You may have seen the ads from the Office of National Drug Control Policy: "DRUG MONEY SUPPORTS TERROR." In the ads, teenagers—fictitiously—describe how their drug habit caused drug-related murder and mayhem.
Finally, as one teenager confesses, "I didn't really kill these people. I just kinda helped." The claim that drug trafficking funds terrorism has always been tenuous. But today there is another claim that has far more credibility and evidence: sky-high cigarette taxes fund terror.
On July 21, 2000, 13 months before the World Trade Center attack, FBI agents raided a house in Charlotte, N.C., in an action dubbed "Operation Smokescreen." Inside they found cash, weapons (including shotguns, rifles and an AK-47), documents written in Arabic—and cigarettes. Lots of cigarettes.
It appears that the North Carolina safehouse was used as a base for smuggling cigarettes. The smuggling operation exploited the tax differential between North Carolina, which has low cigarette taxes at 5 cents a pack, and Michigan, with high taxes at 75 cents a pack.
Allegedly, the smugglers would drive the 680 miles from Charlotte to Detroit in a rented van with 800 to 1,500 cartons of cigarettes purchased with cash in North Carolina. The cigarettes would then be sold to Arab-owned convenience stores in Detroit, which sold them to customers. According to the U.S. Attorney, each trip—which required absolutely no special skills for the 13-hour drive—would net $3,000 to $10,000. The profits would then be shuttled back to Charlotte.
And here's where the pipeline to terrorism comes in: The homeowner and recipient of the profits was none other than Mohamad Youssef Hammoud, an individual with alleged links to Hezbollah in Lebanon.
Of course you know Hezbollah (which means "Army of God" in Arabic) from news reports as one of those groups the U.S. State Department has designated as a "foreign terrorist organization." This is the group responsible for the 1983 bombing of the Marine barracks in Beirut that killed 241 U.S. servicemen.
Hezbollah has connections with Osama bin Laden's Al-Qaeda organization, which masterminded the Sept. 11 operation, and the Al-Aqsa Martyrs Brigades, which carried out many of the recent homicide bombings in Israel. Together, they've declared jihad—or, "holy war"—on the United States.
Those $10,000 trips added up. In just one year, Hammoud deposited $737,318 in one bank account, while paying for houses, luxury cars and other goods with cash. It's likely that millions of dollars were made on the smuggling operation between 1995 and 1999.
But Hammoud was not the only one with connections to Hezbollah. He arranged for weekly meetings with other Hezbollah members in the Charlotte area, including Mohamad Harb, a Lebanese-born, naturalized U.S. citizen. Harb pleaded guilty on Feb. 25 of this year to conspiring to funnel cash, weapons, and supplies to Hezbollah.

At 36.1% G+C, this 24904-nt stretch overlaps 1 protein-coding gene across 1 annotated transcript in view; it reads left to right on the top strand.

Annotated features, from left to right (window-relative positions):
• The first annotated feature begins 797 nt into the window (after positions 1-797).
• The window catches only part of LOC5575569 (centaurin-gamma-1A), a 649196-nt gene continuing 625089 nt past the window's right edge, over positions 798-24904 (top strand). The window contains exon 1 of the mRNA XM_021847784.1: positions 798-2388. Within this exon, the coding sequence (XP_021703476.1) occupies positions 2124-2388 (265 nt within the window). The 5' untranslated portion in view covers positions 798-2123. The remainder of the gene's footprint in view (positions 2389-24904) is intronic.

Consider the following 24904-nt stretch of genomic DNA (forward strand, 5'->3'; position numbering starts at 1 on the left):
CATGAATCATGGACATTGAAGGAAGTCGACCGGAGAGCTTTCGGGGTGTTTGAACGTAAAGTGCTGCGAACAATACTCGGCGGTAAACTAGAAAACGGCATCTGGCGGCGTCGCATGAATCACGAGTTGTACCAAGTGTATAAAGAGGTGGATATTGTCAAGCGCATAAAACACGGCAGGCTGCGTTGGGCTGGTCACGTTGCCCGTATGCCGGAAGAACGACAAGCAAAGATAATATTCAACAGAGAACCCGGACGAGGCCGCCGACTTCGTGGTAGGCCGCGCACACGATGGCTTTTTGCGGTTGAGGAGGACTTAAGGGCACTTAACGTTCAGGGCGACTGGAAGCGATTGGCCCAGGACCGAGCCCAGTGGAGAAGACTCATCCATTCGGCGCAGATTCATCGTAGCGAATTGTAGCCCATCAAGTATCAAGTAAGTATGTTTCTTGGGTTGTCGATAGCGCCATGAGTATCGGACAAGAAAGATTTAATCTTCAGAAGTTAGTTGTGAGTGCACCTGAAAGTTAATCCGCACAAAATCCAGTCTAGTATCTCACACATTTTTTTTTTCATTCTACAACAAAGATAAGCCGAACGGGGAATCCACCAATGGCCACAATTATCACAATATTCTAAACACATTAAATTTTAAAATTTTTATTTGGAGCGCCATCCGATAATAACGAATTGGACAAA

Here's the list of what the U.S. Justice Department claims Harb purchased and sent to Hezbollah: night-vision goggles, cameras and scopes, surveying equipment, global positioning systems, mine and metal detection equipment, video equipment, advanced aircraft analysis and design software, laptop computers, stun guns, radios, mining, drilling and blasting equipment, radars, ultrasonic dog repellers and laser range finders.
Government agents suspect that all of these supplies were bought with profits from smuggling cigarettes. It is estimated that fully one-fourth of all cigarettes sold worldwide are now smuggled from low-tax areas to high-tax areas to reap the criminal's reward for government intervention in matters best left to the private sector.
The Michigan Senate recently rejected a proposal to hike Michigan's cigarette tax 25 cents a pack to $1.00; if such a hike were to pass, it would make smuggling and smuggler profits far more lucrative.
European officials have charged that the Russian mafia, Hezbollah and even Saddam Hussein have profited from cigarette smuggling, an activity some call more profitable than narcotics trafficking. Richard Fox, an agent with the U.S. Bureau of Alcohol, Tobacco and Firearms, told CNN following the North Carolina raid that cigarette smuggling is "a crime of national significance."
We can't know for certain whether increased cigarette taxes in Michigan would contribute to more terrorism. But, as the ads say, we may rightfully wonder if they would "just kinda help."
James A. Damask is a former director of appropriations with the Ohio House of Representatives and an adjunct scholar with the Mackinac Center for Public Policy. Permission to reprint in whole or in part is hereby granted, provided the author and his affiliation are cited.